PEDERSON v. CARRIER et al.
In an action for personal injuries occasioned by his being struck by an automobile driven by one defendant while acting as the employee of the other, plaintiff was awarded $45,000 by the verdict of a jury. A motion for new trial was denied and defendants appeal from the judgment. The sole ground presented on the appeal is that the amount awarded is excessive.
At the time of the casualty plaintiff was 48 years old with an average life expectancy of 22.88 years. 58 C.J.S., page 1212. He had previously been committed to Napa State Hospital for insanity and was discharged in 1937. Following this discharge he worked as a counterman in a San Francisco cafeteria and later as an electrician's helper. That he was somewhat emotionally unstable is indicated by evidence of temporary periods of hospitalization for minor injuries and intoxication, but between the time of his discharge from Napa State Hospital in 1937 and the date of his injuries which are the subject of the present action he had no recurrence of insanity necessitating his commitment to a state institution.
The injuries for which the verdict was awarded consisted of a severe fracture of the right femur just below the hip joint causing a permanent shortening of the leg by an inch and a half and a recurrence of insanity which necessitated his being committed again as a patient to a state institution. The fracture of the hip joint was reduced by driving a wire through the lower end of the bone to which was attached weights, cords and pulleys to give traction in a Thomas splint and the necessary period of hospitalization covered several months. There is a permanent stiffening of the hip joint which considerably reduces normal abduction, adduction and rotation of the leg and while a lift on the shoe will compensate for the shortening of the leg there will be some postural changes which may result in arthritis in the sacroiliac joints, the lower lumbar vertebrae or back from tilting. The injured leg is also somewhat weaker than before.
The evidence of psychiatric experts was that while a normal man would not have been rendered insane by the accident and resulting injuries, with his background of mental instability the plaintiff was mentally more susceptible and his second attack of insanity was brought on by his injuries and the attendant treatment, confinement and suffering. He was committed for insanity about five months after his accident and at the time of the trial, a year and a half later, he was still confined. He was then greatly improved and the psychiatric experts estimated that if his improvement progressed he might be ready for a trial period on parole from the hospital in from two to six months. After his parole from the hospital he should get some occupation not requiring ‘too much mental stress and concentration and effort, but something rather of a simple nature and with moderate physical exercise thrown in with it.’ He will require psychiatric care at least once a week as long as he is on parole with a ‘50–50 chance that he will carry (the usual loads) without future breaks,’ but for the unusual ones (hard work, stressful episodes, serious illnes or major injury) ‘the potentialities are there much more than in any average individual, for a rather frank mental breakdown to return once more to a hospital.’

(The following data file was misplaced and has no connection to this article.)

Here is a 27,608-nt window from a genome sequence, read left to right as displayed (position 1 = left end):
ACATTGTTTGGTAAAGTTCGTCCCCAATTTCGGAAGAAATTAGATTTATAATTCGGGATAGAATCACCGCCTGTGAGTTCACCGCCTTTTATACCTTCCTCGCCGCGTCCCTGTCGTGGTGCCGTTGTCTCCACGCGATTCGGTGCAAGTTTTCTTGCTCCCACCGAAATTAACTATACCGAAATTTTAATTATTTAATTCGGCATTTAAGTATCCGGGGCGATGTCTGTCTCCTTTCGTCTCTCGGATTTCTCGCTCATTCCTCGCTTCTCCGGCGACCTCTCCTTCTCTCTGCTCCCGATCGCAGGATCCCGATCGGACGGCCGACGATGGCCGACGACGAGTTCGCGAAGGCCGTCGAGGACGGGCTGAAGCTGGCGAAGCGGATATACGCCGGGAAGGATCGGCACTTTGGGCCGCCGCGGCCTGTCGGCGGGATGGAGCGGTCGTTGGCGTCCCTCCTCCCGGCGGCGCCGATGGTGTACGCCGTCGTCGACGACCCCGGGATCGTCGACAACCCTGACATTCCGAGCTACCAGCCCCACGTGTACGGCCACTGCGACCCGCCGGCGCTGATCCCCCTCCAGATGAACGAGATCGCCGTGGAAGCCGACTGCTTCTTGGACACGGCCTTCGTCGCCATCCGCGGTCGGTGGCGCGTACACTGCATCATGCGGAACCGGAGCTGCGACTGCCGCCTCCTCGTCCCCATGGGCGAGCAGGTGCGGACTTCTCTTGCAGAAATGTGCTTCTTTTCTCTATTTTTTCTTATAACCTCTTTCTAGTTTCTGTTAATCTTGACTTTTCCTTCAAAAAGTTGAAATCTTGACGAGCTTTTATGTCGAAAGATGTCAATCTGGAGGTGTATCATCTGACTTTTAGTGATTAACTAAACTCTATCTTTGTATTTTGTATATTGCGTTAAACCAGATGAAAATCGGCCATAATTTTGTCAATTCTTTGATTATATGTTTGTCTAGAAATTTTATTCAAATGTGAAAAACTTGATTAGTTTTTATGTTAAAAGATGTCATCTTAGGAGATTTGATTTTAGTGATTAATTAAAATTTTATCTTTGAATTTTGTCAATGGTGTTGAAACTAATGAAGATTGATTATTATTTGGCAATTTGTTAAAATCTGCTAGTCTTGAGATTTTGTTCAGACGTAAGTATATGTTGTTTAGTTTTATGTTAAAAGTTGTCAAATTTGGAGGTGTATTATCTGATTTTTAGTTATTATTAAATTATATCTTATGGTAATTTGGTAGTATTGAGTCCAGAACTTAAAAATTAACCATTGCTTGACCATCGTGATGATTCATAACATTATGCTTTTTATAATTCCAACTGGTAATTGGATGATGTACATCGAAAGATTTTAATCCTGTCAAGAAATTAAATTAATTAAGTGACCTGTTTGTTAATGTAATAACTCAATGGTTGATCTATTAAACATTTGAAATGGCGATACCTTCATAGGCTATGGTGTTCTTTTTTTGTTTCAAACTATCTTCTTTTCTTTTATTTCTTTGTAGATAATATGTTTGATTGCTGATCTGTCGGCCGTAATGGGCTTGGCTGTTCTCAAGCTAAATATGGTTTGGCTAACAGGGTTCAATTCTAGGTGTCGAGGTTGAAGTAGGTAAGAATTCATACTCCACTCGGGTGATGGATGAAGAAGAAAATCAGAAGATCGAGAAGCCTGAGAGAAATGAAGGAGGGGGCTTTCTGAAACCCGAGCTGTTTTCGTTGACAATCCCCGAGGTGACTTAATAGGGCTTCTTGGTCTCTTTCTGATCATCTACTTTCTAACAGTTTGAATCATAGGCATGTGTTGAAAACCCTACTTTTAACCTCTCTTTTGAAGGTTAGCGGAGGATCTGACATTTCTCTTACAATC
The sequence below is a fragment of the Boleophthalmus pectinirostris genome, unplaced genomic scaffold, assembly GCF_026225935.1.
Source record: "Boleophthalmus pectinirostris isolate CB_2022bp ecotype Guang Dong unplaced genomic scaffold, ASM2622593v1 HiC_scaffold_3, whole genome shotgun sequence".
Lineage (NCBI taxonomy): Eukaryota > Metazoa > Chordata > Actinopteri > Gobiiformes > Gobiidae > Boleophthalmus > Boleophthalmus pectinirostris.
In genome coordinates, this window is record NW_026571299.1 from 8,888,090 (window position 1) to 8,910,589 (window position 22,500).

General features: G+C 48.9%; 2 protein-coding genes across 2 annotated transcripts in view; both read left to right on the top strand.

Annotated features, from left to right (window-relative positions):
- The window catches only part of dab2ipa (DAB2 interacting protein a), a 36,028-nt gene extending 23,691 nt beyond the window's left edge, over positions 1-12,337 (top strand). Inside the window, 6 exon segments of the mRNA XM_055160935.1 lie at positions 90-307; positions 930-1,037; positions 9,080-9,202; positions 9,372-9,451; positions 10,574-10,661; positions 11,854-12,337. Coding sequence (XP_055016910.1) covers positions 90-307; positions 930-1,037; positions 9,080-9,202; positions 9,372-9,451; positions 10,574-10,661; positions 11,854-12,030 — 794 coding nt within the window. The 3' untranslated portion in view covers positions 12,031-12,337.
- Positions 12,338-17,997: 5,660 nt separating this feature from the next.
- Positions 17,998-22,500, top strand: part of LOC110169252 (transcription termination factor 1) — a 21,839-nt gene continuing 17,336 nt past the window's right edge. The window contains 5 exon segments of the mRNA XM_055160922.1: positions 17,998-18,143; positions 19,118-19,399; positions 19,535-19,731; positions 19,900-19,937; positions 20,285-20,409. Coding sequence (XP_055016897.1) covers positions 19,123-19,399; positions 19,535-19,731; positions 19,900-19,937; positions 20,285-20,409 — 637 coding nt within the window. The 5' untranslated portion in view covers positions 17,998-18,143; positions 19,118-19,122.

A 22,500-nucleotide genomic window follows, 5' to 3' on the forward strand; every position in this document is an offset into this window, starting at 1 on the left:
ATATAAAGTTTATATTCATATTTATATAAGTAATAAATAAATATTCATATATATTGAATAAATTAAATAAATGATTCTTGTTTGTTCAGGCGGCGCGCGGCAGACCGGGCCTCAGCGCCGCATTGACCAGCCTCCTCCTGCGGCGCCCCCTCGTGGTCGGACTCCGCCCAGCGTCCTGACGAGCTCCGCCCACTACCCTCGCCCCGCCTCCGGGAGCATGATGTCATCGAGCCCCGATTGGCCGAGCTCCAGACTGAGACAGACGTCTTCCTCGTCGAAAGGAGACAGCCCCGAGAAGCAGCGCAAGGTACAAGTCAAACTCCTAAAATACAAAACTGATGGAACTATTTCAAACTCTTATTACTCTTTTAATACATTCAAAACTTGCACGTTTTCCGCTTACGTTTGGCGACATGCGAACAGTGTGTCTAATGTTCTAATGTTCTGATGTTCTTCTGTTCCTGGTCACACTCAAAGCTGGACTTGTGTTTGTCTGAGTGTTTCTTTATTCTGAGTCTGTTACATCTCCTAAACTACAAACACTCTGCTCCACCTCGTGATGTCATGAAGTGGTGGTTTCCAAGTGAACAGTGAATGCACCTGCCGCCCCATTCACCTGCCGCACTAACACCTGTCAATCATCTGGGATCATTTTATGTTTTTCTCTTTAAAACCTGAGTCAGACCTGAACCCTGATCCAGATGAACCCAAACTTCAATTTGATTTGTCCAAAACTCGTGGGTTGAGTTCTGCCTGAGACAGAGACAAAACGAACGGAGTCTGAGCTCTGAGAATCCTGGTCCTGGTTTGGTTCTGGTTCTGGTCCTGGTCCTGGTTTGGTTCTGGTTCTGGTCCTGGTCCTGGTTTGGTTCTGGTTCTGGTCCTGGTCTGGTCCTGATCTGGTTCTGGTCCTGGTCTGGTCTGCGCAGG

The picture before the jury was one of a man who had theretofore earned his living by physical labor, with a permanently crippled, shortened and stiffened leg, who had spent months in a hospital and a year and a half in a state institution for the mentally ill, who in from two to six months might be well enough to undertake light work, and who would always be prohibited from engaging in hard work under penalty of thereby incurring the risk of another mental breakdown.
‘The question of what may be reasonable compensation in cases of this kind is a matter on which there legitimately may be a wide difference of opinion.’ Roedder v. Lindsley, 28 Cal.2d 820, 823, 172 P.2d 353, 354, and for these serious handicaps which the jury were entitled to measure against over 22 years of normal life expectancy we cannot say that the award of $45,000 shocks one's sense of justice and raises the presumption that it was the result of passion and prejudice and unless we can so say our duty is to affirm the award. Roedder v. Lindsley, supra, 28 Cal.2d 820, 823, 172 P.2d 353; Johnston v. Long, 30 Cal.2d 54, 76, 181 P.2d 645. The denial of the motion for new trial by the judge who tried the case and was in a better position to appraise the testimony and determine whether the verdict was excessive, Johnston v. Long, supra, 30 Cal.2d 54, 76, 181 P.2d 645; the fact that plaintiff will be seriously handicapped physically and mentally in a competitive market for physical labor, Hughes v. Hearst Publications, Inc., 79 Cal.App.2d 703, 707, 180 P.2d 419; the serious danger of a recurrence of insanity; and the decreased purchasing power of the dollar, so often referred to by the courts in similar cases in recent years, Kircher v. Atchison, T. & S. F. R. Co., 32 Cal.2d 176, 187, 195 P.2d 427, all combine to support the award.
The decreased purchasing power of the dollar renders unpersuasive the cases cited by appellants from the 1930's and earlier, and still less persuasive are the cases in which relatively small awards for serious injuries were affirmed on appeal. As this court said in Foster v. Pestana, 77 Cal.App.2d 885, 891, 177 P.2d 54, 58:
‘It does not follow that because a plaintiff 36 years ago received a none too generous verdict, the award herein was too generous.’
NOURSE, P. J., and GOODELL, J., concur.